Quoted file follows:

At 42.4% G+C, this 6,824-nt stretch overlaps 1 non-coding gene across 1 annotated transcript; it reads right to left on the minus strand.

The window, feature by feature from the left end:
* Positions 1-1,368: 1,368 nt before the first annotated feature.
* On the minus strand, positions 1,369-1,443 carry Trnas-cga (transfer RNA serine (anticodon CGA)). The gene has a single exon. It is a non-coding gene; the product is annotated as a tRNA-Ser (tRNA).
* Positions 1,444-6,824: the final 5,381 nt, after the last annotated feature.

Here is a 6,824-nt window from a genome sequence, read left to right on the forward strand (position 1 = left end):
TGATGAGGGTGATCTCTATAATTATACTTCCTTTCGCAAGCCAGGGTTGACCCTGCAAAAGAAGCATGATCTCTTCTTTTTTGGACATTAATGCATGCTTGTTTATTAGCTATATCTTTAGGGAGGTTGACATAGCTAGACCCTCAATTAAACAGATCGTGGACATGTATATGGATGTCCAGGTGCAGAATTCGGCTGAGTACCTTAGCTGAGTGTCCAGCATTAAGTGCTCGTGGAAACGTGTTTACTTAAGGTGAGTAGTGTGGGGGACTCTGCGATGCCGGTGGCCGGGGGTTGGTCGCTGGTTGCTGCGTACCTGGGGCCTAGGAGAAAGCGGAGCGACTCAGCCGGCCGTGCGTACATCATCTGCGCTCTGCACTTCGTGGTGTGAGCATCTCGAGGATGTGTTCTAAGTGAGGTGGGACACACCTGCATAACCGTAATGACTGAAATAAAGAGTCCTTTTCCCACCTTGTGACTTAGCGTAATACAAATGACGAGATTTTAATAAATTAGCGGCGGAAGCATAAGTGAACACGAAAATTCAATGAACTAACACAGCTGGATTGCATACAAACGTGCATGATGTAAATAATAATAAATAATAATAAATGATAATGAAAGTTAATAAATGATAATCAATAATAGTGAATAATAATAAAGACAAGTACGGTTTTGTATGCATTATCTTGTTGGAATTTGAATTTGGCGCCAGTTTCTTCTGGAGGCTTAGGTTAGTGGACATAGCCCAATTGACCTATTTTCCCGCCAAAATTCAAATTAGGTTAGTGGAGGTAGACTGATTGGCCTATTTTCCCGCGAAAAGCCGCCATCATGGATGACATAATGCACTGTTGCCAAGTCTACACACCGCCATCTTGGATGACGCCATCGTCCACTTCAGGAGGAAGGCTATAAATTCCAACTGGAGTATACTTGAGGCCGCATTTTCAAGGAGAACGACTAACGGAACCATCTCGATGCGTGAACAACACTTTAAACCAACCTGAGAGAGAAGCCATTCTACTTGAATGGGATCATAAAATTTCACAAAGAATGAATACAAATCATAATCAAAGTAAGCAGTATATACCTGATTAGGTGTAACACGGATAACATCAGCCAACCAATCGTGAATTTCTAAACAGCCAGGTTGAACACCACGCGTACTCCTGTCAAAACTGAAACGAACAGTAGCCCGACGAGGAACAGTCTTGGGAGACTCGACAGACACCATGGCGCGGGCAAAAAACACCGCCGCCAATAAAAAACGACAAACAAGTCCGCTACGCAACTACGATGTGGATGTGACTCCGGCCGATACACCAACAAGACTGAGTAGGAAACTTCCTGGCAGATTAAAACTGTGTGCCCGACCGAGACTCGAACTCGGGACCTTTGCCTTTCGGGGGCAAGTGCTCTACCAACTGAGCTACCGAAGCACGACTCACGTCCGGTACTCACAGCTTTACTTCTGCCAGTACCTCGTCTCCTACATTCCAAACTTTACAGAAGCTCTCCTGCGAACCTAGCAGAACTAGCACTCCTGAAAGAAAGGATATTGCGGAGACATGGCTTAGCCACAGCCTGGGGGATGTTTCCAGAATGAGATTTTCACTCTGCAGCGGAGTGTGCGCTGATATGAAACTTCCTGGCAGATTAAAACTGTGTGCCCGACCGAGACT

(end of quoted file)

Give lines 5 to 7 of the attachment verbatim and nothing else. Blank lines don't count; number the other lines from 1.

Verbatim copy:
* Positions 1,444-6,824: the final 5,381 nt, after the last annotated feature.

Here is a 6,824-nt window from a genome sequence, read left to right on the forward strand (position 1 = left end):
TGATGAGGGTGATCTCTATAATTATACTTCCTTTCGCAAGCCAGGGTTGACCCTGCAAAAGAAGCATGATCTCTTCTTTTTTGGACATTAATGCATGCTTGTTTATTAGCTATATCTTTAGGGAGGTTGACATAGCTAGACCCTCAATTAAACAGATCGTGGACATGTATATGGATGTCCAGGTGCAGAATTCGGCTGAGTACCTTAGCTGAGTGTCCAGCATTAAGTGCTCGTGGAAACGTGTTTACTTAAGGTGAGTAGTGTGGGGGACTCTGCGATGCCGGTGGCCGGGGGTTGGTCGCTGGTTGCTGCGTACCTGGGGCCTAGGAGAAAGCGGAGCGACTCAGCCGGCCGTGCGTACATCATCTGCGCTCTGCACTTCGTGGTGTGAGCATCTCGAGGATGTGTTCTAAGTGAGGTGGGACACACCTGCATAACCGTAATGACTGAAATAAAGAGTCCTTTTCCCACCTTGTGACTTAGCGTAATACAAATGACGAGATTTTAATAAATTAGCGGCGGAAGCATAAGTGAACACGAAAATTCAATGAACTAACACAGCTGGATTGCATACAAACGTGCATGATGTAAATAATAATAAATAATAATAAATGATAATGAAAGTTAATAAATGATAATCAATAATAGTGAATAATAATAAAGACAAGTACGGTTTTGTATGCATTATCTTGTTGGAATTTGAATTTGGCGCCAGTTTCTTCTGGAGGCTTAGGTTAGTGGACATAGCCCAATTGACCTATTTTCCCGCCAAAATTCAAATTAGGTTAGTGGAGGTAGACTGATTGGCCTATTTTCCCGCGAAAAGCCGCCATCATGGATGACATAATGCACTGTTGCCAAGTCTACACACCGCCATCTTGGATGACGCCATCGTCCACTTCAGGAGGAAGGCTATAAATTCCAACTGGAGTATACTTGAGGCCGCATTTTCAAGGAGAACGACTAACGGAACCATCTCGATGCGTGAACAACACTTTAAACCAACCTGAGAGAGAAGCCATTCTACTTGAATGGGATCATAAAATTTCACAAAGAATGAATACAAATCATAATCAAAGTAAGCAGTATATACCTGATTAGGTGTAACACGGATAACATCAGCCAACCAATCGTGAATTTCTAAACAGCCAGGTTGAACACCACGCGTACTCCTGTCAAAACTGAAACGAACAGTAGCCCGACGAGGAACAGTCTTGGGAGACTCGACAGACACCATGGCGCGGGCAAAAAACACCGCCGCCAATAAAAAACGACAAACAAGTCCGCTACGCAACTACGATGTGGATGTGACTCCGGCCGATACACCAACAAGACTGAGTAGGAAACTTCCTGGCAGATTAAAACTGTGTGCCCGACCGAGACTCGAACTCGGGACCTTTGCCTTTCGGGGGCAAGTGCTCTACCAACTGAGCTACCGAAGCACGACTCACGTCCGGTACTCACAGCTTTACTTCTGCCAGTACCTCGTCTCCTACATTCCAAACTTTACAGAAGCTCTCCTGCGAACCTAGCAGAACTAGCACTCCTGAAAGAAAGGATATTGCGGAGACATGGCTTAGCCACAGCCTGGGGGATGTTTCCAGAATGAGATTTTCACTCTGCAGCGGAGTGTGCGCTGATATGAAACTTCCTGGCAGATTAAAACTGTGTGCCCGACCGAGACT